So what’s wrong with the proposed block schedule ? The reasons are too numerous to cover all of them in detail here, so watch for posts to this blog for more details. But in a nutshell:
- The existing schedule is excellent
- The block schedule will reduce the quality of our childrens’ education
First, let’s talk about the existing schedule. This goes well beyond “if it ain’t broke, don’t fix it”. The existing system is actually really, really, REALLY good. The current schedule allows students to enroll in up to eight classes (including study hall, gym, electives). Each day, six class blocks are held, so students attend six of their eight classes. Over the course of four days, each class is held three times, twice in a “short block” and once in a “long block” allowing teachers to tackle material in depth as needed. Classes rotate, so a student will never have the same class first thing in the morning for more than one day out of four (and teachers don’t have to try to teach the same group of students the same thing every single day at 8 a.m.) It’s really a brilliant schedule that should not be discarded on a whim.
Obviously, the second issue is the showstopper. There are many problems with the modified 4×4 block schedule that will lead to a lower quality of education. First, there is no rotation of classes. That means that students who do poorly first thing in the morning will do poorly in the same class every day. And teachers have to teach certain classes to the same groups of students at 8 a.m. every day, rather than only one out of every four days. All classes are 80 minutes long. This is well beyond the attention span of the average teenager. Most classes (except the handful of “A/B” classes) are held every day, so there is no “break” from any class. In the current schedule, every class meets only 3 out of 4 days, so students always get a day off to catch up on homework in that class.
Most classes end up being taught in only 90 days, instead of 180. Therefore Algebra and Geometry, English and History, Science all need to cram a year’s worth of subject matter into half the time. The total class time remains about the same, but as mentioned, few students have the attention span for 80 minute classes all day, every day. And calendar time is cut in half. Humanities students who currently read The Iliad, The Odyssey, Gilgamesh and Antigone in the first semester will now have to cram that into 45 days or, more likely, read fewer books. And math requires time – not just class time, but calendar time – to allow students to digest new abstract concepts and to practice. The idea of learning a year’s worth of algebra or geometry in 90 days is preposterous.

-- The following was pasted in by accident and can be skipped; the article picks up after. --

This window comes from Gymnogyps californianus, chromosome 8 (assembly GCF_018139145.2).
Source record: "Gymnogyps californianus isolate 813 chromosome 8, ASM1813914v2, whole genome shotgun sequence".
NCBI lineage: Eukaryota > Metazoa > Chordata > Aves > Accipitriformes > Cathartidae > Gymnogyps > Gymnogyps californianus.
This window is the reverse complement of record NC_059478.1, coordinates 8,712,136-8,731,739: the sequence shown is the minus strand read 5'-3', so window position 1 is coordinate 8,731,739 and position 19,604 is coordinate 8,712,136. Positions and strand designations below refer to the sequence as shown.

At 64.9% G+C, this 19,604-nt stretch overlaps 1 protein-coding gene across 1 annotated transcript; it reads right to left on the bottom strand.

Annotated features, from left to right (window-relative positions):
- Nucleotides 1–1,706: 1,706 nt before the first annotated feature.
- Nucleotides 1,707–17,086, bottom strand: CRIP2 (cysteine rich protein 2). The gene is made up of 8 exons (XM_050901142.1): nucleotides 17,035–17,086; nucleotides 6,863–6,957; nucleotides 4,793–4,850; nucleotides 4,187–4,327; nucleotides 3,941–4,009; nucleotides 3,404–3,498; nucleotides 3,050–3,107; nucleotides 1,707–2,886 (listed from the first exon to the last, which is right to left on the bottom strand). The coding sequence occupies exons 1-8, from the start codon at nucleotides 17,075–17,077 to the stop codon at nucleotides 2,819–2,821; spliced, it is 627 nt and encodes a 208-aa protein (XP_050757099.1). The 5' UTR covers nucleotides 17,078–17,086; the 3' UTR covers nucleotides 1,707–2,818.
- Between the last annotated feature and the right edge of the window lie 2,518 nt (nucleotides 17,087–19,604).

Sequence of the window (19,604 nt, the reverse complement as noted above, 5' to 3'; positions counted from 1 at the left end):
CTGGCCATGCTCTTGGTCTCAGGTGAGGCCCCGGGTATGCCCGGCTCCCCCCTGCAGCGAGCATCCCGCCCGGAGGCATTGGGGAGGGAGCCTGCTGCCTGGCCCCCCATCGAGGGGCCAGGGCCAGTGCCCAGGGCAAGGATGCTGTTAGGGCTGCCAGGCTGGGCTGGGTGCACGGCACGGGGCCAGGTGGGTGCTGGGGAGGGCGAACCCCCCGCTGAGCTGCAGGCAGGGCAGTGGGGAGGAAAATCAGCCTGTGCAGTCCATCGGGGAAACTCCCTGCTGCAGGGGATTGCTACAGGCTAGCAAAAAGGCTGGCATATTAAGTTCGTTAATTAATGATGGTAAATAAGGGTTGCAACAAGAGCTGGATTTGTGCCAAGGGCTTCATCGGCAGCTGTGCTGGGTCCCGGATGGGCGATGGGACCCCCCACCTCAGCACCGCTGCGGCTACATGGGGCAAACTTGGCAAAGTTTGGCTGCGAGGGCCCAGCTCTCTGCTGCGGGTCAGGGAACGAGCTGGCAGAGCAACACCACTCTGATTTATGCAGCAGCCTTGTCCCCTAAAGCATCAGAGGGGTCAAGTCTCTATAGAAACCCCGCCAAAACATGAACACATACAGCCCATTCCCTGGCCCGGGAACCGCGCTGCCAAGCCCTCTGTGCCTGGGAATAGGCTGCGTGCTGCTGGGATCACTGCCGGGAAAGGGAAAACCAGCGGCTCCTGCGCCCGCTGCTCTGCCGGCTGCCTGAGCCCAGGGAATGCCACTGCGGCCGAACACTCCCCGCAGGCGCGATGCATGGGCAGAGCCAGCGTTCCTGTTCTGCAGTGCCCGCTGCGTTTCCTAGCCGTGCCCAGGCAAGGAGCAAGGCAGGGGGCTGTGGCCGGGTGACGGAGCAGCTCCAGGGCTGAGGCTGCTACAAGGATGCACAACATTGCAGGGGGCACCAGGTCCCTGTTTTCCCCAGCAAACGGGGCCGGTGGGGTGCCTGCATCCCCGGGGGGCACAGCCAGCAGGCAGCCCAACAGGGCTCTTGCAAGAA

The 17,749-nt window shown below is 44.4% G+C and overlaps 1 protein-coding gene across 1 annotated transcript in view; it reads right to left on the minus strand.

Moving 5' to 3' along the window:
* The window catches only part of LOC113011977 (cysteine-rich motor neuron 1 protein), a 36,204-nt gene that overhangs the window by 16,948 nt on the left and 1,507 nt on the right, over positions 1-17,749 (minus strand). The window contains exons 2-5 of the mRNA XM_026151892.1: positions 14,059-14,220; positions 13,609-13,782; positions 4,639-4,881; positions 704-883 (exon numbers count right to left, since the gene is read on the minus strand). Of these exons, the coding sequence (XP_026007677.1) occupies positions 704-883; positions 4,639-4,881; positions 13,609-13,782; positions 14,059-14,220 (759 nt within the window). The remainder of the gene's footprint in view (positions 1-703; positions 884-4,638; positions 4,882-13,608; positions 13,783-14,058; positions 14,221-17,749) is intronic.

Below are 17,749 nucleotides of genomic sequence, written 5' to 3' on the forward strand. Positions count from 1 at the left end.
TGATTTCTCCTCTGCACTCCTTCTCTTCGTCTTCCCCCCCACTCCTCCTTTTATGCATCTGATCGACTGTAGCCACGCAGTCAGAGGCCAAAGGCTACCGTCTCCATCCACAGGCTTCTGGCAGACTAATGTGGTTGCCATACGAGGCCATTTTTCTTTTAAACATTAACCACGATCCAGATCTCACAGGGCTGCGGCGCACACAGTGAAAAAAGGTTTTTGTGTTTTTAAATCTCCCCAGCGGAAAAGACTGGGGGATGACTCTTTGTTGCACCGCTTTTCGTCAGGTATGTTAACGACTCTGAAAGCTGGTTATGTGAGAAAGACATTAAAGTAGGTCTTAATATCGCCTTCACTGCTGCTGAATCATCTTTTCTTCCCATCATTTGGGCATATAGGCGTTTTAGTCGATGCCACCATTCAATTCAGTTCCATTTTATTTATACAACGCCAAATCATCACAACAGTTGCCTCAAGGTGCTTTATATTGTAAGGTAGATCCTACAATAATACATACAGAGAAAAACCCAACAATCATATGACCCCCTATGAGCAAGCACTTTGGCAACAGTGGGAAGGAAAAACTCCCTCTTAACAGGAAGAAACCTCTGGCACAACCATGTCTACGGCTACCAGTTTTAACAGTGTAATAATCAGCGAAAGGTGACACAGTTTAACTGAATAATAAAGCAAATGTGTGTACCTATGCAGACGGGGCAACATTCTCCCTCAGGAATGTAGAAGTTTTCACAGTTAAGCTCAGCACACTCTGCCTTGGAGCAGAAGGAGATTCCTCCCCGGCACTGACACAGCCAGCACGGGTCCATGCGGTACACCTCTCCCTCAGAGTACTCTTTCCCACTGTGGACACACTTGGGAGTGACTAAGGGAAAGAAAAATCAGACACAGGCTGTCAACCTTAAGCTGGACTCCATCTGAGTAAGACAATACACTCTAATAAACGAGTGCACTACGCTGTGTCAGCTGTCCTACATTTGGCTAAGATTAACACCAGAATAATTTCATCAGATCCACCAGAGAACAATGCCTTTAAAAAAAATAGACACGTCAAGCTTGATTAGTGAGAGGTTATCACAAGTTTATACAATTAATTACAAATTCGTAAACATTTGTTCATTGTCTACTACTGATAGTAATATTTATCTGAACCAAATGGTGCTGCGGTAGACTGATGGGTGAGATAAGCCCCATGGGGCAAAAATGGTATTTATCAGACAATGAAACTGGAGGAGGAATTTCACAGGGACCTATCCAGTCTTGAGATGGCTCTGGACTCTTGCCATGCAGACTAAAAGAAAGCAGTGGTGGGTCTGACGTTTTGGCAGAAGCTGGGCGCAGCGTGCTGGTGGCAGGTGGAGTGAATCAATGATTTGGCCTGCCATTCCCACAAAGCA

The block schedule poses another serious problem for math. If Algebra is learned in only 90 days, then students go roughly seven months without studying math. The “summer slide” (a term for the decrease in a student’s learning over the summer break) is such a huge issue that many schools are instituting multiple two week breaks throughout the year, rather than a single nine or ten week break every summer. And now we’re supposed to believe that moving to a system with a seven MONTH slide is somehow going to decrease the number of D’s and F’s in math !
To be fair, AP (advanced placement) math classes are being offered in A/B blocks (where two classes occupy alternate days of a single block over the course of an entire year) because the AP exam is held in the spring. It makes you wonder, though – if AP students need to study math right up until the exam to do well, why don’t all math students need to study year round ? If it is true that students “will not forget any more in a semester than one forgets over the summer months”¹ then why do AP students need to study math right up until the exam ?
- HVRHS does not offer enough math classes to accomplish this. And there’s no need – after all, we’re talking about doing two years worth of math classes every year.
- We’re talking about doing two years worth of math classes every year !
- Taking two math classes every year requires allocating 2 out of 8 blocks, reducing the number of other classes that a student can take.
This is a bad idea. We can’t speak for everybody, but we’ve talked to a lot of people. Parents don’t want this. Students don’t want this. Teachers don’t want this. Hopefully, this information is enough to give readers a good idea why we don’t want this plan implemented. But for more details read the research.